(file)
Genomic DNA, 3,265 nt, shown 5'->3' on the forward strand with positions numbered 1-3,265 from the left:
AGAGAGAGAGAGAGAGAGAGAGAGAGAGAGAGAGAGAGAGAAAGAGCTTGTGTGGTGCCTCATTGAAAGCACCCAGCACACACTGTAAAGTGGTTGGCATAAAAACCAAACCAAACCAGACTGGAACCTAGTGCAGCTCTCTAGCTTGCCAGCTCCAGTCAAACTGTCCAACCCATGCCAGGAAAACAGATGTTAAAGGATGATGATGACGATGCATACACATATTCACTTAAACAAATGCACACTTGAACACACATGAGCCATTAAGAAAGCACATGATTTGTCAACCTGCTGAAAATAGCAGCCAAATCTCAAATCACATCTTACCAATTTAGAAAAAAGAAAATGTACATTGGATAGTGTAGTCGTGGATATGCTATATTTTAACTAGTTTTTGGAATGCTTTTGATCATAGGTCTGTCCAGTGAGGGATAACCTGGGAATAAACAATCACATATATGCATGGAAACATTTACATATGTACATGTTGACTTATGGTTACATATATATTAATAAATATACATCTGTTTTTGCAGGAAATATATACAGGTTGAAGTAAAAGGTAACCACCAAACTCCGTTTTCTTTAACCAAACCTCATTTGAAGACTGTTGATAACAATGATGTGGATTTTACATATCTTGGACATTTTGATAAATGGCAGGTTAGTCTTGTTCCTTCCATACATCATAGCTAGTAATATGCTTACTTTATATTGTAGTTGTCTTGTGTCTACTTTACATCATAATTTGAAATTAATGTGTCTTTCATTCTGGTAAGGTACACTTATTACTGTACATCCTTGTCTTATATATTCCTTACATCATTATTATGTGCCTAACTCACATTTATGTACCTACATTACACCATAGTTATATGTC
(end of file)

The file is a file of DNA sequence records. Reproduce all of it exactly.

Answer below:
Genomic DNA, 3,265 nt, shown 5'->3' on the forward strand with positions numbered 1-3,265 from the left:
AGAGAGAGAGAGAGAGAGAGAGAGAGAGAGAGAGAGAGAGAAAGAGCTTGTGTGGTGCCTCATTGAAAGCACCCAGCACACACTGTAAAGTGGTTGGCATAAAAACCAAACCAAACCAGACTGGAACCTAGTGCAGCTCTCTAGCTTGCCAGCTCCAGTCAAACTGTCCAACCCATGCCAGGAAAACAGATGTTAAAGGATGATGATGACGATGCATACACATATTCACTTAAACAAATGCACACTTGAACACACATGAGCCATTAAGAAAGCACATGATTTGTCAACCTGCTGAAAATAGCAGCCAAATCTCAAATCACATCTTACCAATTTAGAAAAAAGAAAATGTACATTGGATAGTGTAGTCGTGGATATGCTATATTTTAACTAGTTTTTGGAATGCTTTTGATCATAGGTCTGTCCAGTGAGGGATAACCTGGGAATAAACAATCACATATATGCATGGAAACATTTACATATGTACATGTTGACTTATGGTTACATATATATTAATAAATATACATCTGTTTTTGCAGGAAATATATACAGGTTGAAGTAAAAGGTAACCACCAAACTCCGTTTTCTTTAACCAAACCTCATTTGAAGACTGTTGATAACAATGATGTGGATTTTACATATCTTGGACATTTTGATAAATGGCAGGTTAGTCTTGTTCCTTCCATACATCATAGCTAGTAATATGCTTACTTTATATTGTAGTTGTCTTGTGTCTACTTTACATCATAATTTGAAATTAATGTGTCTTTCATTCTGGTAAGGTACACTTATTACTGTACATCCTTGTCTTATATATTCCTTACATCATTATTATGTGCCTAACTCACATTTATGTACCTACATTACACCATAGTTATATGTC